Vermont Senator and Democratic presidential candidate Bernie Sanders continues to build and bolster a progressive populist movement across the United States. In recent days, it’s emerged that his campaign sent a dozen and a half pizzas to a group of currently unemployed coal miners who are protesting in Kentucky in an effort to compel their former employer — the now bankrupt Blackjewel — to cough up the millions in wages that it owes them. Although the miners are still awaiting at least $4,000+ each, Vice notes that the company “did pay back $52.8 million in loans to the company’s CEO before declaring bankruptcy.”
As that early July bankruptcy unfolded, Blackjewel notified its more than 1,000 employees at four mines in Appalachia that the facilities would be immediately closing, despite a contractually obligated 60-day warning of closures. They were never paid for their final week of work, and when the miners tried to cash the final checks that they did receive, they bounced. To counter the company leaving them out in the cold — literally, pretty much — the miners have at this point established an encampment in front of a large shipment of more than $1 million worth of coal that Blackjewel was attempting to transport. They want to establish that the proceeds from the coal — or some other money from somewhere — will be used to pay them, not continue to line the pockets of rich executives.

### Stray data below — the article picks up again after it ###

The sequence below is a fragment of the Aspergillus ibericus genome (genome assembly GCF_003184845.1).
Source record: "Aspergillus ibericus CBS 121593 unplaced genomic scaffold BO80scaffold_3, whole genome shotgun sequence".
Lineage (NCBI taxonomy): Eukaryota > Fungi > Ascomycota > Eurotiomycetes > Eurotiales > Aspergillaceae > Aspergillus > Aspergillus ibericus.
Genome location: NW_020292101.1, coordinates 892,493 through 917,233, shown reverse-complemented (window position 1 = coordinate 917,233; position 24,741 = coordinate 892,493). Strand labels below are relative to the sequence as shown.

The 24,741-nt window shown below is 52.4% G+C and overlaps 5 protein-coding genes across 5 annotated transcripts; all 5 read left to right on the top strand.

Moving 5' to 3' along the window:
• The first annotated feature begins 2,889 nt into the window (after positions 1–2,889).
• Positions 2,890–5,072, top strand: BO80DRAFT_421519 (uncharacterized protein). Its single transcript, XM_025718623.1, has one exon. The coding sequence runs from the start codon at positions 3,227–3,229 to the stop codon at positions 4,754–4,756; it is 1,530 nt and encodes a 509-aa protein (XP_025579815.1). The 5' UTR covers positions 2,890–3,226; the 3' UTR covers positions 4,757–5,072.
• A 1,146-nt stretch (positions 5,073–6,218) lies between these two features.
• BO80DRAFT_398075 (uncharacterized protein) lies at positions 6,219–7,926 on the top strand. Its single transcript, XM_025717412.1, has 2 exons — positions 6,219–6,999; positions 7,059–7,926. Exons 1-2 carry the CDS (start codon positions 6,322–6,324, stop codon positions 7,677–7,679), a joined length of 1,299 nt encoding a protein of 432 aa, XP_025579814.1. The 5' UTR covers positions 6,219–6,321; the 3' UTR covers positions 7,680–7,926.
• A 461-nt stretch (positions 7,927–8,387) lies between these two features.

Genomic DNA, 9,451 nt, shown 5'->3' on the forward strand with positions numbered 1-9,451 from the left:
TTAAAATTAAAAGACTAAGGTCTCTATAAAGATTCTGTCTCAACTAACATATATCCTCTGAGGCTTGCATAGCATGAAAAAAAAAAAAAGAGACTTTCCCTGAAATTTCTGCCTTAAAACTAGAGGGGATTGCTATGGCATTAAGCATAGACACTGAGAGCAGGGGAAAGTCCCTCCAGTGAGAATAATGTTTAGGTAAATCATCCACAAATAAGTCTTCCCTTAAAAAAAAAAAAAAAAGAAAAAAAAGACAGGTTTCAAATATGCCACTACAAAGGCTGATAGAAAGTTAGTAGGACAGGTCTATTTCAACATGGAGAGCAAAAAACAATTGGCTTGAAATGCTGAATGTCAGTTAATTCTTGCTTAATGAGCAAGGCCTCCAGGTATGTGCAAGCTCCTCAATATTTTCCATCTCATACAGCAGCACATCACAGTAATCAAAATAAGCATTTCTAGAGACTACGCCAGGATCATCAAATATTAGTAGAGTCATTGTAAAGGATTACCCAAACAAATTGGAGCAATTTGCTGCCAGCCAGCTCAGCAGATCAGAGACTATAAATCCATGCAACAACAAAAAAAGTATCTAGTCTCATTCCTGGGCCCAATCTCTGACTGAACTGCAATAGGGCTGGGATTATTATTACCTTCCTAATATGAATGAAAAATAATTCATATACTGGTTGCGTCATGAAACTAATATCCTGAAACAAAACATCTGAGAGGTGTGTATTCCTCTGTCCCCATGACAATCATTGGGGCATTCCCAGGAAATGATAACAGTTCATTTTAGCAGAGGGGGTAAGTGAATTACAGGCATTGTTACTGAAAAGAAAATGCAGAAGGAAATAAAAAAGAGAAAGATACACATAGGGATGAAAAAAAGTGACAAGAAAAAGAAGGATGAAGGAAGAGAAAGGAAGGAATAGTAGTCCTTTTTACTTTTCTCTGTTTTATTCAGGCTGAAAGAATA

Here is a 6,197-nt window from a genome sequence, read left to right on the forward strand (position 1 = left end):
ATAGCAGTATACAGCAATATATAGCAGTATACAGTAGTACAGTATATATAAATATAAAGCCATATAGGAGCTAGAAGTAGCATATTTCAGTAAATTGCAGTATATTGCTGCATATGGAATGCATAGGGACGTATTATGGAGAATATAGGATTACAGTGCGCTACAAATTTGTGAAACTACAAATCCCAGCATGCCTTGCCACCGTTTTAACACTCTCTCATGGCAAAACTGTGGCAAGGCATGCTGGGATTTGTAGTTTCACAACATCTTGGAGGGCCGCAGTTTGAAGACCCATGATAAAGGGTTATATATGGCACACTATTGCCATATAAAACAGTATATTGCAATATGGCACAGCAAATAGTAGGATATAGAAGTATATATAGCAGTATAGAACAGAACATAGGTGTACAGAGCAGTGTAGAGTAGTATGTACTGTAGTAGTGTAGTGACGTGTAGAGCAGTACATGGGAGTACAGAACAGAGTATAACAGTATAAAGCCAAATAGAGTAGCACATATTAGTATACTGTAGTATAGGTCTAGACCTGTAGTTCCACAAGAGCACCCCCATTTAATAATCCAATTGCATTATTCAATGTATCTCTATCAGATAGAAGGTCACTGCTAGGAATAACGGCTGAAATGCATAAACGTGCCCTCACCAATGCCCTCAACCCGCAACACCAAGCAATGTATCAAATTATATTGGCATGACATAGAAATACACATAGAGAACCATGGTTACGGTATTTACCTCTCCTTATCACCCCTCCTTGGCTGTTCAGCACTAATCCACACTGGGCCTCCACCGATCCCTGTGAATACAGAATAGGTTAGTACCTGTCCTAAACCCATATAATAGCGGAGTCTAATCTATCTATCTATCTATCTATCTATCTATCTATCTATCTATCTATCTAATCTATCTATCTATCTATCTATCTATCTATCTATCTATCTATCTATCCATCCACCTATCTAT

The miners have already been in place for about three weeks at this point. Their demonstration began with “five men standing on railroad tracks” on July 29, in Vice’s description, and in the time since, other public figures besides Sanders have offered their support. Republican Governor Matt Bevin and Democratic candidate for the U.S. Senate Amy McGrath have both stopped by, and President Donald Trump himself actually “froze the shipment of coal” earlier this month — but the miners are still waiting for their money.
Protest leader and miner Chris Lewis shared:
‘We done our protest peacefully, but in Harlan, Kentucky, we stand up for what we believe is right. That’s been embedded in us from childhood up. You know, coal miners is brotherhoods. And we got a whole lot hanging in the balance here that we won’t back down.’
Their case remains open-ended at this point, as various interests struggle over the financial remains of Blackjewel.
Sanders has built a national campaign platform on sticking up for issues like workers rights, just recently arguing in person to Walmart executives that wages — which he described as currently at “starvation” levels within the company — should be raised and workers should be given a voice on the company’s board of directors. Other initiatives he’s pushed, like a unified, widely accessible universal health care system have similar grassroots level ramifications.
Sanders is currently among the leading candidates in the Democratic presidential primary following a strong but ultimately unsuccessful showing in the 2016 race. RealClearPolitics’s average of polls has him with about 16 percent of the support in the race at present. He’s one of only three candidates — the others being former Vice President Joe Biden and Massachusetts Senator Elizabeth Warren — with double digit levels of support.
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